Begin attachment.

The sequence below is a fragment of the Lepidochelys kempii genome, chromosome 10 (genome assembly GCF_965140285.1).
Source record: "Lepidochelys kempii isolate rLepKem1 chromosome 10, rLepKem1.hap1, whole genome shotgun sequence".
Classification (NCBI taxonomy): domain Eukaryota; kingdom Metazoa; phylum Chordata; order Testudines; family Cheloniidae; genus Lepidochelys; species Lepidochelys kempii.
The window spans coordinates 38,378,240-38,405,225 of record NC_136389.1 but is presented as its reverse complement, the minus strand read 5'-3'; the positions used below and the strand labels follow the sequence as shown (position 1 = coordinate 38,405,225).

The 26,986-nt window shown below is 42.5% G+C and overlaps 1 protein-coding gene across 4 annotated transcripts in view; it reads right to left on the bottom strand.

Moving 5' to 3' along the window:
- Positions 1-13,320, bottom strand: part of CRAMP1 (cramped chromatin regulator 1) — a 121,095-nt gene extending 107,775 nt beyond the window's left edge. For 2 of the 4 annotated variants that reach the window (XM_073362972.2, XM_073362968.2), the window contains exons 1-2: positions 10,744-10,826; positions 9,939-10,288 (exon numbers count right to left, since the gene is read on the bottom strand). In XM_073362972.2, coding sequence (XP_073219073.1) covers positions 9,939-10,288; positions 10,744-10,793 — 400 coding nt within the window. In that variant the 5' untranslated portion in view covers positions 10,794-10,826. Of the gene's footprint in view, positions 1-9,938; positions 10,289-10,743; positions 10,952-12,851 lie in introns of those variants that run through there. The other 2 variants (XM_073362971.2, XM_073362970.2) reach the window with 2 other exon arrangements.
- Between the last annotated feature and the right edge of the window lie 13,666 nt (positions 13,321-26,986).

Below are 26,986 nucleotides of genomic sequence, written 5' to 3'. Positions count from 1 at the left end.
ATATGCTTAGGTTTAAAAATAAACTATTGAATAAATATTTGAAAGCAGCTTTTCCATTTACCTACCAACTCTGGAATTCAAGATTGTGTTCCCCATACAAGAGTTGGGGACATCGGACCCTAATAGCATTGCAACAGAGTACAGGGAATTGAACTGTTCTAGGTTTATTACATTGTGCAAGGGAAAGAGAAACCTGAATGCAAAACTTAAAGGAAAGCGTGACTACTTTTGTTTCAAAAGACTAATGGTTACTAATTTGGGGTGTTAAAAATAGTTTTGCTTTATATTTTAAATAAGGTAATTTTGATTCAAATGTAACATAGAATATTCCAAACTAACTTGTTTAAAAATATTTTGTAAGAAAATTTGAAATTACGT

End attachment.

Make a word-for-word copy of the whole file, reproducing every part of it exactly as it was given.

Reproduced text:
The sequence below is a fragment of the Lepidochelys kempii genome, chromosome 10 (genome assembly GCF_965140285.1).
Source record: "Lepidochelys kempii isolate rLepKem1 chromosome 10, rLepKem1.hap1, whole genome shotgun sequence".
Classification (NCBI taxonomy): domain Eukaryota; kingdom Metazoa; phylum Chordata; order Testudines; family Cheloniidae; genus Lepidochelys; species Lepidochelys kempii.
The window spans coordinates 38,378,240-38,405,225 of record NC_136389.1 but is presented as its reverse complement, the minus strand read 5'-3'; the positions used below and the strand labels follow the sequence as shown (position 1 = coordinate 38,405,225).

The 26,986-nt window shown below is 42.5% G+C and overlaps 1 protein-coding gene across 4 annotated transcripts in view; it reads right to left on the bottom strand.

Moving 5' to 3' along the window:
- Positions 1-13,320, bottom strand: part of CRAMP1 (cramped chromatin regulator 1) — a 121,095-nt gene extending 107,775 nt beyond the window's left edge. For 2 of the 4 annotated variants that reach the window (XM_073362972.2, XM_073362968.2), the window contains exons 1-2: positions 10,744-10,826; positions 9,939-10,288 (exon numbers count right to left, since the gene is read on the bottom strand). In XM_073362972.2, coding sequence (XP_073219073.1) covers positions 9,939-10,288; positions 10,744-10,793 — 400 coding nt within the window. In that variant the 5' untranslated portion in view covers positions 10,794-10,826. Of the gene's footprint in view, positions 1-9,938; positions 10,289-10,743; positions 10,952-12,851 lie in introns of those variants that run through there. The other 2 variants (XM_073362971.2, XM_073362970.2) reach the window with 2 other exon arrangements.
- Between the last annotated feature and the right edge of the window lie 13,666 nt (positions 13,321-26,986).

Below are 26,986 nucleotides of genomic sequence, written 5' to 3'. Positions count from 1 at the left end.
ATATGCTTAGGTTTAAAAATAAACTATTGAATAAATATTTGAAAGCAGCTTTTCCATTTACCTACCAACTCTGGAATTCAAGATTGTGTTCCCCATACAAGAGTTGGGGACATCGGACCCTAATAGCATTGCAACAGAGTACAGGGAATTGAACTGTTCTAGGTTTATTACATTGTGCAAGGGAAAGAGAAACCTGAATGCAAAACTTAAAGGAAAGCGTGACTACTTTTGTTTCAAAAGACTAATGGTTACTAATTTGGGGTGTTAAAAATAGTTTTGCTTTATATTTTAAATAAGGTAATTTTGATTCAAATGTAACATAGAATATTCCAAACTAACTTGTTTAAAAATATTTTGTAAGAAAATTTGAAATTACGT